The arrival of the global private equity firms has opened up another exit opportunity for the (relatively) mid-sized New Zealand and Australian private equity firms for their investments in New Zealand. With New Zealand continuing to grow in prosperity, and now well and truly established as a market for major global transactions, this is a trend that we expect will continue.
Is now (finally) the time?
The New Zealand M&A industry has been talking about the problem of succession for over 15 years. In 2005, ANZ published its first Privately Owned Business Barometer and declared that a large number of New Zealand private businesses were held by owner-operators that needed to plan for their retirement. In the intervening years, there has been plenty of adviser activity aimed at convincing owners to plan for succession. Relatively few have. Indeed, in most cases, all that has happened is that these owners have aged by 15 years. One consequence of these private owners holding on to the reigns for longer than expected is that their businesses have grown. In 2005, there were a huge amount of ‘mid-market’ privately held companies. Now, there are also a number of very large ones. These big family companies, have in many cases, become some of New Zealand’s best known and most iconic businesses.
Our observation is that COVID-19 may well be the catalyst that finally sees these companies coming to market. There can be few among us who have not taken stock of their priorities over the last 24 months. The “Great Resignation” is in full swing and owners are thinking the same way. Anecdotally, many private owners are telling us that it’s time to get out. They’ve seen large, high-profile, privately held companies come to market and get great outcomes. Their businesses are now big enough to ensure overseas interest. Some (sadly) have suffered from health issues, but after being locked up through much of 2021, many just want to get on with enjoying the spoils from all their successful years in business. We expect this trend to continue throughout 2022, with more and more private businesses coming to market to take advantage of the current conditions.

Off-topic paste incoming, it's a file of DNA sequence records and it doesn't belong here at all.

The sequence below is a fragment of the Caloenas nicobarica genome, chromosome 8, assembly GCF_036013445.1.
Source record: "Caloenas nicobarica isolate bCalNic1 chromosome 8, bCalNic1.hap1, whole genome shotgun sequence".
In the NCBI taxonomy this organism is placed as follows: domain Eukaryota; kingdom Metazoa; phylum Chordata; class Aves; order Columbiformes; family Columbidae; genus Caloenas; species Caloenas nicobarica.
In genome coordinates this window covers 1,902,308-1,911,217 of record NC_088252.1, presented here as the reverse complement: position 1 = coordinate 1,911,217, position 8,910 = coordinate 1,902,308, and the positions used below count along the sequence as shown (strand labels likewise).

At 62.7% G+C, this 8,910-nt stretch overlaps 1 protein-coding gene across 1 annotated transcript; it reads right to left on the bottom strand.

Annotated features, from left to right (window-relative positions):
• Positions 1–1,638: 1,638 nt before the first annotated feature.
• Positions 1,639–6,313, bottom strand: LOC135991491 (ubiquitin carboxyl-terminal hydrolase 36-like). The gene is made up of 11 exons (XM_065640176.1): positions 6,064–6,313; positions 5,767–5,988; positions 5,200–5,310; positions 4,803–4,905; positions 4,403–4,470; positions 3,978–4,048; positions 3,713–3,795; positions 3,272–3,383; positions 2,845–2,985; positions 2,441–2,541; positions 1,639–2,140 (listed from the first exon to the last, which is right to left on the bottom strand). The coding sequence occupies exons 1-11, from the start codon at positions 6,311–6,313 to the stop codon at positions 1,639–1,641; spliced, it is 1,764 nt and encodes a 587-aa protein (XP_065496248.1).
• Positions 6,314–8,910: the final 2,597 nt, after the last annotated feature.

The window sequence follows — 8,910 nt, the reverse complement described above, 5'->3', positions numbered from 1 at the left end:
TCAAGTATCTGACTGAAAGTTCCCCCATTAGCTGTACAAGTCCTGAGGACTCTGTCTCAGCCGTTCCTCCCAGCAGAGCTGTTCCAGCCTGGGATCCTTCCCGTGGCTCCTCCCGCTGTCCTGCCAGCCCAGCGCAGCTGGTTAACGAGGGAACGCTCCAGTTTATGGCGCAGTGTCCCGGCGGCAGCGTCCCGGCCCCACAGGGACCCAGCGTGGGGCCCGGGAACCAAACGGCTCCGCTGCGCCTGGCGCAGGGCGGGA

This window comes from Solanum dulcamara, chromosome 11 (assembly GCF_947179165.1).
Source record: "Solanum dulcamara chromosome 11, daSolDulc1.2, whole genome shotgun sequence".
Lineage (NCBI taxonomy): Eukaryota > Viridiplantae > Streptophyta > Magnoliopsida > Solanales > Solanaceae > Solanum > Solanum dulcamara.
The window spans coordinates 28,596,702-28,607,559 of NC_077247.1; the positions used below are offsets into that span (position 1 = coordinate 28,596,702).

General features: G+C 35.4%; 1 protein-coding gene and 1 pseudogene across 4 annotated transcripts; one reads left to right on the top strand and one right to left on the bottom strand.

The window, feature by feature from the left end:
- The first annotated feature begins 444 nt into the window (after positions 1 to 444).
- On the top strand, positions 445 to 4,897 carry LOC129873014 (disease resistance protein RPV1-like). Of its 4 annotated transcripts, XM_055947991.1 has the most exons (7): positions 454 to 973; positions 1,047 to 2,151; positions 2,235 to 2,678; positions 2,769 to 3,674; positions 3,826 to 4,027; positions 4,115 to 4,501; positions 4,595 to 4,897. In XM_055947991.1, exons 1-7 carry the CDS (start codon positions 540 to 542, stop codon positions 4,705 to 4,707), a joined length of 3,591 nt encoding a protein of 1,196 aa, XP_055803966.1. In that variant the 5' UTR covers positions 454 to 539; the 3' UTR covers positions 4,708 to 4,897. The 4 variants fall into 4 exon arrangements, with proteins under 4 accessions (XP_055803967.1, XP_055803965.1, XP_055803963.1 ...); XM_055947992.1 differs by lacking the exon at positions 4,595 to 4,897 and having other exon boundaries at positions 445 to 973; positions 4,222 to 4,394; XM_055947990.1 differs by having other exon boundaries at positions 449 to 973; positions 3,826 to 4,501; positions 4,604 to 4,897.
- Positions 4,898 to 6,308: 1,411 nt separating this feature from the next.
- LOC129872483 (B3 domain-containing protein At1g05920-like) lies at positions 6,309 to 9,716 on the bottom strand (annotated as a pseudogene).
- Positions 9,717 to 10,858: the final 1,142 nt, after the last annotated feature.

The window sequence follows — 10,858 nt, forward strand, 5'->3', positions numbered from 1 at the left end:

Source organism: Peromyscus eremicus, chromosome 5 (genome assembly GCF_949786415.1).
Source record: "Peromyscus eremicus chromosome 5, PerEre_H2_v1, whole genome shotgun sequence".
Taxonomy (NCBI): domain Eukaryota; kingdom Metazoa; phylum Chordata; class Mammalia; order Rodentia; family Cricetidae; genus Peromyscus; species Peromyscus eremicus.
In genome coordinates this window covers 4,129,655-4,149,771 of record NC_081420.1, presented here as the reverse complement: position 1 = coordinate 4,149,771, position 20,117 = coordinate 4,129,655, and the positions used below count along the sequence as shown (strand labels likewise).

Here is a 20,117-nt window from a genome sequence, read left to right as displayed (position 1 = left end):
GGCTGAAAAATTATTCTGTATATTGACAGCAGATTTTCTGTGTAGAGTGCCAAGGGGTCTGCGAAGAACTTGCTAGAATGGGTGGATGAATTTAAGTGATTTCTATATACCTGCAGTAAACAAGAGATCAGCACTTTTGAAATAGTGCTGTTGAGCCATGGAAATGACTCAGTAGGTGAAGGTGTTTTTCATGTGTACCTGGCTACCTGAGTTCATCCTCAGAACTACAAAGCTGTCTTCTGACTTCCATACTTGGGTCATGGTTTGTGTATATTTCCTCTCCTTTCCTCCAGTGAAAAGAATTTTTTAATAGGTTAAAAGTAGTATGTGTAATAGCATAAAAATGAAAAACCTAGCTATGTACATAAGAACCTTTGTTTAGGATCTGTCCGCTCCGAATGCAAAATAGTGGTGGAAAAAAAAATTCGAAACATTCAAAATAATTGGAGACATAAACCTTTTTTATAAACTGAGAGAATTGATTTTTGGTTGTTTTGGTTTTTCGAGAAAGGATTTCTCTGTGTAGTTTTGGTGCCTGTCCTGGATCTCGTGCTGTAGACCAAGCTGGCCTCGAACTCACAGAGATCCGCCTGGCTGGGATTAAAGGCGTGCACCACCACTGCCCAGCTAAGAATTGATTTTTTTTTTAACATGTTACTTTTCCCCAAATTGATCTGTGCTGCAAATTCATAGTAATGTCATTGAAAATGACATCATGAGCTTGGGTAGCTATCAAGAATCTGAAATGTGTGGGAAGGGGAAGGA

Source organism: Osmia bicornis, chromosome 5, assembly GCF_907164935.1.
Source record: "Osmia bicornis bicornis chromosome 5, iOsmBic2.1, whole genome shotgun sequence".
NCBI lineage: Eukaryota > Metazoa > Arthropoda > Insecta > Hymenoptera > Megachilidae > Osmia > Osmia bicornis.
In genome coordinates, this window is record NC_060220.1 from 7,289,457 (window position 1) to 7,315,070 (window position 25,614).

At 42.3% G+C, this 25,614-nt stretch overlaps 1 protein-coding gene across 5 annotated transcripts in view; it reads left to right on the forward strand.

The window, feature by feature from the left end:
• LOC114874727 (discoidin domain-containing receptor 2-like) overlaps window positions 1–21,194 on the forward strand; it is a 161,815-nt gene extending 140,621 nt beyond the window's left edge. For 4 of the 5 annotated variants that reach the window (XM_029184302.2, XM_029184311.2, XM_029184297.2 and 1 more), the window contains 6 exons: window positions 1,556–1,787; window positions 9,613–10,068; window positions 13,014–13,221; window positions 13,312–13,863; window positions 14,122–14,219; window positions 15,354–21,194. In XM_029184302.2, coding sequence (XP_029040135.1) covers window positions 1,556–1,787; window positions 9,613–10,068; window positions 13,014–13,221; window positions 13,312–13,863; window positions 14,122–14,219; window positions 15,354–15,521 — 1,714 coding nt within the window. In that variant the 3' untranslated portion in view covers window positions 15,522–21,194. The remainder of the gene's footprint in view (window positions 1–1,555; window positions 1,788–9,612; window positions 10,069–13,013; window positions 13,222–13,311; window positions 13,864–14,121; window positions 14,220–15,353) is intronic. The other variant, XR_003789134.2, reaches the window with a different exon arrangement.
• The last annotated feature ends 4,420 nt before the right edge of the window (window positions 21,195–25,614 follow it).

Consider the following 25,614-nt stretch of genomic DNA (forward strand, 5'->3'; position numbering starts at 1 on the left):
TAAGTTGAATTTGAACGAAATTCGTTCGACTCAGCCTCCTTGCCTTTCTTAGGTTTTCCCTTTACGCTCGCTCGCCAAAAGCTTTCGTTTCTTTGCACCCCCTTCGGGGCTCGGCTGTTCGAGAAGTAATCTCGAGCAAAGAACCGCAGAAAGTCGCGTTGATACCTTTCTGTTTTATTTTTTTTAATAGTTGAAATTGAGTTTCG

Doing deals in your living room
One thing that has markedly changed from 2020 is that buyers are simply unfazed by lockdowns or by the Pandemic generally. In March 2020, almost every single one
of the transactions that we were involved with, when Jacinda Ardern announced our first lockdown, were abandoned or went on hold. In January, we noted that some overseas buyers remained reticent about making acquisitions without having ‘boots on the ground’ in New Zealand, but all that has changed.
Those days are gone
Technology and some clever thinking from our corporate finance colleagues has led to the birth of the truly virtual deal. Management presentations, negotiations and even site visits are all now conducted seamlessly online. In fact, our observation is that the vast majority of meetings in the first half of 2021 were conducted virtually. That meant that when Auckland entered Level 4 lockdown on 18 August 2021, we didn’t miss a beat. Not one of our live deals was abandoned or even slowed down. In fact, we signed or closed upwards of 20 deals during the lockdown period.
It is clear that these changes to the way deals are conducted are here for good. We’ve set out some observations on virtual deal-making later in this report.
New Zealand’s ‘sweet spot’ industries
In recent years, New Zealanders have been creating and growing great businesses in some very hot sectors. In particular:
There is global recognition of New Zealand’s emerging status as a developer of innovative tech companies, with a number of these being acquired by global tech companies in 2021 (examples being when we acted for EverCommerce acquiring Timely for NZD140 million; for Livestock Improvement Corporation on its asset sale to MSD Animal Health for NZD38.1 million; and for Soul Machines in establishing a relationship with the World Health Organisation along with contractual arrangements and intellectual property implications.)
There has been a marked increase in quality healthcare assets coming to market, with New Zealand’s healthcare sector enjoying overseas investor attention (we acted on Rangatira’s acquisition of Boulcott Hospital, the purchase by Proactive Rehab of Waikato Occupational Health Consultancy, the sale of Auckland Radiology Group and Bay Radiology to Infratil and the sale of Hamilton Radiology to IMed).